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Title: Interfacial instability generation in dental biofilms by high-velocity fluid flow for biofilm removal and antimicrobial delivery
Author: Fabbri, Stefania
ISNI:       0000 0004 5922 5781
Awarding Body: University of Southampton
Current Institution: University of Southampton
Date of Award: 2016
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Oral biofilms play an important role in the development and the persistence of caries, gingivitis and periodontitis. The addition of antimicrobials to toothpastes and mouthwashes combined with biofilm mechanical disruption through dental cleaning devices is the most common way to control oral diseases. However, biofilms’ complicated structure increases their resistance to antiplaque and/or antimicrobials by limiting the diffusion of dentifrices into and inside the biofilm. Studies showed that fluid-dynamic activity generated by power toothbrushes can enhance mass transfer inside the remaining biofilm compared to simple diffusional transport. Microsprays have the advantage in that they are low volume but also have an air/water interface which facilitates biofilm removal. The role of the hydrodynamics in the enhancement of dentifrices inside the biofilm has become a topic of interest since it has been shown that mechanical perturbation caused by fluid-dynamic activity can significantly weaken biofilm structure. Here we showed that high-velocity microsprays enhance microparticles penetration and Chlorhexidine and Cetylpyridinium chloride antimicrobial activity inside Streptococcus mutans dental biofilms through the generation of hydrodynamic deformations. Using highspeed camera videography, we documented S. mutans biofilm extremely transient fluid behavior andthe generation of ripple-like structures at the biofilm/fluid interface when exposed to water microsprays. Mathematical modelling demonstrated that ripples were Kelvin Helmotz Instabilities suggesting the development of fluid-like turbulent mixing in biofilms. Shear stresses generated at the biofilm/burst interface might have enhanced beads and antimicrobials delivery inside the remaining biofilm by combining forced advection into the biofilm matrix with the mixing of the biofilm itself. This project provided further insight into the mechanical behaviour of biofilms as complex liquids and how high-shear fluid-biofilm interaction can be induced to modulate biofilm survival and tolerance.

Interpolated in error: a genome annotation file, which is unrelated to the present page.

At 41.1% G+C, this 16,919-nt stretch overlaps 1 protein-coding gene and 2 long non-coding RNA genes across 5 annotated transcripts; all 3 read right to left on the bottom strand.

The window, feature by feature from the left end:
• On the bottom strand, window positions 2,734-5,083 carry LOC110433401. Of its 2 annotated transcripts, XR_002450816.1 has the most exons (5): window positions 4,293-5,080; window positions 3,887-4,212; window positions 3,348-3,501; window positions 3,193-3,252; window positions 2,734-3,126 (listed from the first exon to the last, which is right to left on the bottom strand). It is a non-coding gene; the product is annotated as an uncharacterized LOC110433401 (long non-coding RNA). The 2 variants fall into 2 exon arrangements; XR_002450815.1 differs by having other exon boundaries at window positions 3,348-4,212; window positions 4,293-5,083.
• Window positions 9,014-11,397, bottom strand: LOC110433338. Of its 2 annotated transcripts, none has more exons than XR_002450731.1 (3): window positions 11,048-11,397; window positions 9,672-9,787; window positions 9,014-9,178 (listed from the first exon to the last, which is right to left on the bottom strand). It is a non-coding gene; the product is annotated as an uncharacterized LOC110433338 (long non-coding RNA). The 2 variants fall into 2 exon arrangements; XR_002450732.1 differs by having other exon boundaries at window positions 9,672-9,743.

Supervisor: Stoodley, Paul Sponsor: Not available
Qualification Name: Thesis (Ph.D.) Qualification Level: Doctoral
EThOS ID:  DOI: Not available